Israel-Hamas. Beijing’s position. In dialogue with John Calabrese (Middle East Institute)

(Marco Emanuele)

The Global Eye in dialogue with John Calabrese (American University and Middle East Institute)

What is China doing in the war between Israel and Hamas?

Initially, China’s president, Xi Jinping, called for an immediate cease-fire while offering to coordinate with Egypt and other Arab nations “to push for a comprehensive, just and lasting solution to the Palestinian issue as soon as possible.” Yesterday, however, Foreign Minister Wang Yi reportedly told his Israeli counterpart Eliot Cohen in a phone call that “Every country has the right to self-defense but should abide by international humanitarian law and protect civilians.” The latter comments appear to represent a shift to a more “balanced” position by Beijing – one that aligns with its standard approach to conflict, namely that of “neutrality.” The affirmation of Israel’s right to self-defense might also signify Beijing’s acknowledgment that an IDF land incursion into Gaza is a fait accompli. China’s change in position, it should be noted, comes ahead of Wang’s scheduled visit to the US this week for high-level meetings with US Secretary of State Antony Blinken and White House National Security Advisor Jake Sullivan.

At such a delicate time, which global players are really working on possible mediations and prospects? Do the Oslo Accords still make sense and is the ‘two Peoples, two States’ solution still realistic?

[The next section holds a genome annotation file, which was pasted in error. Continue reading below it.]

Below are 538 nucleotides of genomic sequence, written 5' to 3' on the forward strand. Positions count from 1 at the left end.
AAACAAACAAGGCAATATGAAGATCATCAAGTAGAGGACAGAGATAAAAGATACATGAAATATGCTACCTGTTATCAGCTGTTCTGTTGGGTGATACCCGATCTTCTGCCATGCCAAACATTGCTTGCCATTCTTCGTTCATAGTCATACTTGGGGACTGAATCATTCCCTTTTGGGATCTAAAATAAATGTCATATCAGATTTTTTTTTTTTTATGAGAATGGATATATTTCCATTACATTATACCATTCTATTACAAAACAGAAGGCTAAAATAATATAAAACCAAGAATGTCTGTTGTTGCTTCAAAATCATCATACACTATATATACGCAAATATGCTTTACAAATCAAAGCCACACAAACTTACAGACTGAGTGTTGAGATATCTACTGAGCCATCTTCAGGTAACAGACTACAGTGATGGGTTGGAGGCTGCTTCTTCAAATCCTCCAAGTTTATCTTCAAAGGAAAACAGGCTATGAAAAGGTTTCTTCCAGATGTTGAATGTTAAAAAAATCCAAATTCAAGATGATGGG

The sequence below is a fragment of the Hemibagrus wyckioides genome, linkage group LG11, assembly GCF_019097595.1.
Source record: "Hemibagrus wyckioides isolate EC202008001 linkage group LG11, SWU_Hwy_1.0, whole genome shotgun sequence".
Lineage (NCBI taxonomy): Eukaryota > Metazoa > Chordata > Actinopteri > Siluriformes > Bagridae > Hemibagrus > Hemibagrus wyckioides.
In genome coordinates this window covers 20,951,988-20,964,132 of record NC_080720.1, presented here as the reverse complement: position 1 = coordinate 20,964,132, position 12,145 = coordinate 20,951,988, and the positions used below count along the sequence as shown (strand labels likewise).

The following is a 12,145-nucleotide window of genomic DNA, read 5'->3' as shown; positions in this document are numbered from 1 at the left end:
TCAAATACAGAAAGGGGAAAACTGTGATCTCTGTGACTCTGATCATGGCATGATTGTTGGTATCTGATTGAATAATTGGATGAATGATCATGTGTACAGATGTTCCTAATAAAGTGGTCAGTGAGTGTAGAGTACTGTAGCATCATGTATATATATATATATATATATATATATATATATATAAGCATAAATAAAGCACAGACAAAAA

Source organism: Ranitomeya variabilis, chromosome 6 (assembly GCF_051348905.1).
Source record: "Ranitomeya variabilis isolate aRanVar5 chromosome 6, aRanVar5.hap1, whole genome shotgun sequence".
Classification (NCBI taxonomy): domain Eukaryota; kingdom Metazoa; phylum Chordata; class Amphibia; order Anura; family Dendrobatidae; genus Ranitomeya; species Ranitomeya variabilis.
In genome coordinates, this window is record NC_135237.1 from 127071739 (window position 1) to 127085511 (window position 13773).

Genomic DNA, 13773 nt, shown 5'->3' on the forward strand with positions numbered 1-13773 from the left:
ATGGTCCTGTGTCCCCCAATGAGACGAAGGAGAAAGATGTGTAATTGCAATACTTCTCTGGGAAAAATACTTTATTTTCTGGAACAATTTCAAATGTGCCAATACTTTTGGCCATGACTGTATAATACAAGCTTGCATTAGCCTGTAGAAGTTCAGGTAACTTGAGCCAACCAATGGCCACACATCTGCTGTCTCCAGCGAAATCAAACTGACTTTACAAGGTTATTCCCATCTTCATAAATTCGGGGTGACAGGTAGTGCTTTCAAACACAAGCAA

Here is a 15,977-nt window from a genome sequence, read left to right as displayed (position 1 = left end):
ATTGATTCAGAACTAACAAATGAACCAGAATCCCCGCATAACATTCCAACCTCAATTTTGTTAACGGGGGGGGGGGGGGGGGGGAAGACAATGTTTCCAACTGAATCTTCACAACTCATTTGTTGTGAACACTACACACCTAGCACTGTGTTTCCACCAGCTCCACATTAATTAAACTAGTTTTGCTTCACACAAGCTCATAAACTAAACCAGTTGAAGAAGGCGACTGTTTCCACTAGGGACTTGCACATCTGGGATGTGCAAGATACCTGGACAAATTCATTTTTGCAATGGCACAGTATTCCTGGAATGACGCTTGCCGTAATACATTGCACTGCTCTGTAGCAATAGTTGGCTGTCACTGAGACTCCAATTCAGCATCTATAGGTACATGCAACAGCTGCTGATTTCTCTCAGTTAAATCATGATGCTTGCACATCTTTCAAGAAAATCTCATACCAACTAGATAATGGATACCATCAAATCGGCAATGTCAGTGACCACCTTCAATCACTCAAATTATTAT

The US, European nations, Russia, China, and Turkey have all signaled that they would be keen to help. However, thus far it is regional actors – Egypt and Qatar – that have taken the lead in facilitating the provision of humanitarian assistance and negotiating the exchange of hostages for prisoners, respectively. With a ground assault looming, the US is focused on demonstrating steadfast support for Israel while at the same time leaning on its ally to exercise restraint as well as using diplomacy backed by deterrence to prevent an expansion of the war. How long this war lasts and how it is fought will determine whether Israeli-Palestinian peace is achievable. A two-state solution remains the only conceivable pathway to peace. The current conflict has made that end state ever more obvious, urgently necessary – and elusive.

Finally, how will the announced ground operation in Gaza change relations between external powers (USA and China, in particular) with respect to the future of the North Africa-Levant-Gulf area ?

In the past several years, relations between the US and China have steadily deteriorated. There are few areas where the two sides have acknowledged it may be possible to find common ground. Diplomatic coordination between Washington and Beijing to avert the expansion of the war in Gaza, minimize the further loss of life, and support efforts for an early cease-fire might prove helpful not just in the narrow sense of helping restore a semblance of calm to the region but in serving as evidence that the world’s two most powerful countries can work together to do so.

(riproduzione autorizzata citando la fonte)

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